What I Say
George Melachrino. The Man. The Legend. When the history of romantic string music designed to accompany eating is written, I feel confident that our man George will feature highly in the list of movers and shakers.
Carefully selected to enhance even the most basic of meals, George's lush arrangements for strings makes good food taste great. I don't know what I did before I had this album. All my meals tasted bland and unadventurous. But then George came along and...
Oh, I should stop this now. Sarcasm isn't good for the soul. And I'm sure that George Melancholic deserves better. I mean, the music isn't to my taste in the least, and sounds to my uneducated ears to be competent but not outstanding arrangements of a number of middle of the road tunes. It's the kind of music that would be used for cut scenes in 1950s American films. Or accompanying documentaries about British family life where the nuclear family are gathered in their cosy living room powered by mains gas, listening to the light show on their shiny new bakelite and raffia wireless set.
I can't for the life of me relate what I'm hearing to the pastime of eating. I think old Georgie got the commission, threw any old tat together, and got some junior copy writer to tie it all together on the album notes with all that fancy talk about aperitifs and ducklings. In much the same way that the River-Boat Banjo Band album sleeve tried desperately to forge a link between boating and banjos, here the relationship between The Melachrino Strings and Dining is pushed to breaking point and probably beyond.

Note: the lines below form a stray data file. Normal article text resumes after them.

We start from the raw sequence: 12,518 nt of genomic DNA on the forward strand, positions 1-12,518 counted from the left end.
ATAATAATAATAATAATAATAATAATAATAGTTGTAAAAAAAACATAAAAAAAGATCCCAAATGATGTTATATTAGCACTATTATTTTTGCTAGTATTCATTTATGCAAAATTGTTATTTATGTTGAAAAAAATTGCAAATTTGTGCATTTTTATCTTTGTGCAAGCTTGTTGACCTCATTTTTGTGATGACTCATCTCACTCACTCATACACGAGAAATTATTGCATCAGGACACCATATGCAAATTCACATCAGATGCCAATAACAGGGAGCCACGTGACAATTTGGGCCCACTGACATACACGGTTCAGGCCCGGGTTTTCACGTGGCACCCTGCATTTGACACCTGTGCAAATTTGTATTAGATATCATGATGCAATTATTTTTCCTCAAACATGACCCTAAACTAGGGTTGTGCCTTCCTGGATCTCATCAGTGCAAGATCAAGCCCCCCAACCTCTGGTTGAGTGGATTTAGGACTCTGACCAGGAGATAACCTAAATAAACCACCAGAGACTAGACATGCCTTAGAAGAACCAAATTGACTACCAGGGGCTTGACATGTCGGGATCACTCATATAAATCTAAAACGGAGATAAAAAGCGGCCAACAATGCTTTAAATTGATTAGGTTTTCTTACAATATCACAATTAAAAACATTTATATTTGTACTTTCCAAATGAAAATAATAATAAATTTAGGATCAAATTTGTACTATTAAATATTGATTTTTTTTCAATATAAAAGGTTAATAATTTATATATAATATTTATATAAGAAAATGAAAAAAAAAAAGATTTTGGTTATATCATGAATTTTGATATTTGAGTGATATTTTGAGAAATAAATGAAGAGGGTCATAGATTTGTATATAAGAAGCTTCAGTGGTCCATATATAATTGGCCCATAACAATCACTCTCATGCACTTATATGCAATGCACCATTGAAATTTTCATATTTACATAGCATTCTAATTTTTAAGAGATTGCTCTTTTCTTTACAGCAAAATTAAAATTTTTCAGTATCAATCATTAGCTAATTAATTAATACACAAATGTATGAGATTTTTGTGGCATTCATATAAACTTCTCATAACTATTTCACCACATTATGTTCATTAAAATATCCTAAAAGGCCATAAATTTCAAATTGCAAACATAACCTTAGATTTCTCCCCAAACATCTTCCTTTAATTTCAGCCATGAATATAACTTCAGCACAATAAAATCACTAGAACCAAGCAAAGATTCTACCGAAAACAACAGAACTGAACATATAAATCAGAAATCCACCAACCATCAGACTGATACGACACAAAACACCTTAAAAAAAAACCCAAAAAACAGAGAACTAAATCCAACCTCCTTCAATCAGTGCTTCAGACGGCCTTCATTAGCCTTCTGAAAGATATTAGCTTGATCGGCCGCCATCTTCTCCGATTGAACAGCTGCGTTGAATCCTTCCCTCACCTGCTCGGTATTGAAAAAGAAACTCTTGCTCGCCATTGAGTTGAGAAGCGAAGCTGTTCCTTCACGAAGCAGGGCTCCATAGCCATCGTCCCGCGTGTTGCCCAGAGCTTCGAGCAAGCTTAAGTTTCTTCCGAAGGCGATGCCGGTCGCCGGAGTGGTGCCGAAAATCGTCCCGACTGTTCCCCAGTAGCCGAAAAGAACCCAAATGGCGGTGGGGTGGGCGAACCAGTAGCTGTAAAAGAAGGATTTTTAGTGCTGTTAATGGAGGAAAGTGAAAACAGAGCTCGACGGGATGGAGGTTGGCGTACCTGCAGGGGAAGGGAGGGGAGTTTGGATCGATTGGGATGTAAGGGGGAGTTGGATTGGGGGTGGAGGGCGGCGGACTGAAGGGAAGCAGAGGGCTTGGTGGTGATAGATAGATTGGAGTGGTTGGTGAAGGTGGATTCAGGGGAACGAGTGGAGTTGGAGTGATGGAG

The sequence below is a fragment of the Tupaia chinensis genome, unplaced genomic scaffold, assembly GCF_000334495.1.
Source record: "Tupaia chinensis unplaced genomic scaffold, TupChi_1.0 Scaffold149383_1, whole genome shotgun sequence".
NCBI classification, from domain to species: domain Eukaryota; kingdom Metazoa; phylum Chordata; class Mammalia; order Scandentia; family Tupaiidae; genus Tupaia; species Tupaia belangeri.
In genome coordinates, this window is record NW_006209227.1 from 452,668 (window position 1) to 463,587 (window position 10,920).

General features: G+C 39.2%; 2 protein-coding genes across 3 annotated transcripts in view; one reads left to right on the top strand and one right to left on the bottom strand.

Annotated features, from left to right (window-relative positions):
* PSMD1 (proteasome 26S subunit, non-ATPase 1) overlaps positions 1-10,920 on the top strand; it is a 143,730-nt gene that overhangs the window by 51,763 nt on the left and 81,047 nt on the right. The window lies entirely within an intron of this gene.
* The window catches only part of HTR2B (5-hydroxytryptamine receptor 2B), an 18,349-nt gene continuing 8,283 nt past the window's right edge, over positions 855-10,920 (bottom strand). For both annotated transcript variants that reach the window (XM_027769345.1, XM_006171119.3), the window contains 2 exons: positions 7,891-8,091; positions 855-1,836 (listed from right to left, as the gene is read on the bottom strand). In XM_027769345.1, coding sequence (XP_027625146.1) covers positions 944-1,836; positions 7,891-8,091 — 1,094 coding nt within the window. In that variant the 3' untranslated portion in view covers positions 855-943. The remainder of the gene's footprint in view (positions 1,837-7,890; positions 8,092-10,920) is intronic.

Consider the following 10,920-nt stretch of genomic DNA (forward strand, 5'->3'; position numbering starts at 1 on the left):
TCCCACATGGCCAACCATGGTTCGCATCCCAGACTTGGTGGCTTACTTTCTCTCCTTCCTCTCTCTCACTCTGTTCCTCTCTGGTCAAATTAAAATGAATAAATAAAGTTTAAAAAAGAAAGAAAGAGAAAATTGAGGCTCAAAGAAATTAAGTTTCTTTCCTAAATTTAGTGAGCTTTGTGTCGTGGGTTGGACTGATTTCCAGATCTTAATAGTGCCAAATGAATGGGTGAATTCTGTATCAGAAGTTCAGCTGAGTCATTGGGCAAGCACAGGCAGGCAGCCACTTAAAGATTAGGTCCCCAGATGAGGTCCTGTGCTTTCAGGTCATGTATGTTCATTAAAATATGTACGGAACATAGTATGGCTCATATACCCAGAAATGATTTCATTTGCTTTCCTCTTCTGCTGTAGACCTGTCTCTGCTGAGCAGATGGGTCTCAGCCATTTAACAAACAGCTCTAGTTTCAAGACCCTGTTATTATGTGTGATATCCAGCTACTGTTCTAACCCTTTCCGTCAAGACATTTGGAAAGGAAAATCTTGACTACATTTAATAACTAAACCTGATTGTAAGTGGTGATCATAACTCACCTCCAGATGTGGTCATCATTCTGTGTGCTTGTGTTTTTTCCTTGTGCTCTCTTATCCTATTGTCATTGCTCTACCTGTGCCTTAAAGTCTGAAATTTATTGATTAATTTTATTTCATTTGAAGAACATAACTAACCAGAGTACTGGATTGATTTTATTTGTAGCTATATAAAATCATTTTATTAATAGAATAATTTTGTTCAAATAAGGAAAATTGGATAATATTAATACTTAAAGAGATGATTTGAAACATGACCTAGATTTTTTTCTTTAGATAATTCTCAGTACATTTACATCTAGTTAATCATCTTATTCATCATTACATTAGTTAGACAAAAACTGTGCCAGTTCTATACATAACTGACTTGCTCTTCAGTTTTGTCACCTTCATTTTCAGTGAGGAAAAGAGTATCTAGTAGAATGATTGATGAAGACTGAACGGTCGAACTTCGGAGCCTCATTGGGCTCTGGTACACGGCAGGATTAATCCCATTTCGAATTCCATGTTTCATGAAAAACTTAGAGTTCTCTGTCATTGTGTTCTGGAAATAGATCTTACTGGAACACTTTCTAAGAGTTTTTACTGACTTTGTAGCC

Let's be honest. This album does not enhance your eating experience. At all. I'm sat here with a Snickers, and it's done nothing for me. The joy of this album is all in the sleeve notes and the stylised cover of a civilised, perfect 1950's couple sitting down to enjoy each other's company and a light frothing of romantic strings. Speaking of the cover, I'm assuming that the white smudges in the middle of the picture are supposed to represent cigarette smoke. If not, then that bloke's cock's on fire and someone should tell him pronto. Maybe he could douse it down with his aperitif.
The one thing I can tell you though is that the fine people at RCA are as good as their word. They said that I could buy without fear of obsolescence, and I'm happy to report that this 48 year old record played perfectly well on my Stereophonic Phonograph. Obviously forward thinking chaps at RCA.
Almost finally, there's stamp on the back of the album that says "Return BBC Library". Seems that I may have the very album that accompanied a nation of gourmets indulging in their passion.
And actually finally, I can only assume that the modern equivalent of Music for Dining is probably the EastEnders theme tune. Discuss.
Diane I'm in Heaven When I See You Smile
Legend Of The Glass Mountain
Label / Cat. No: RCA RD-27081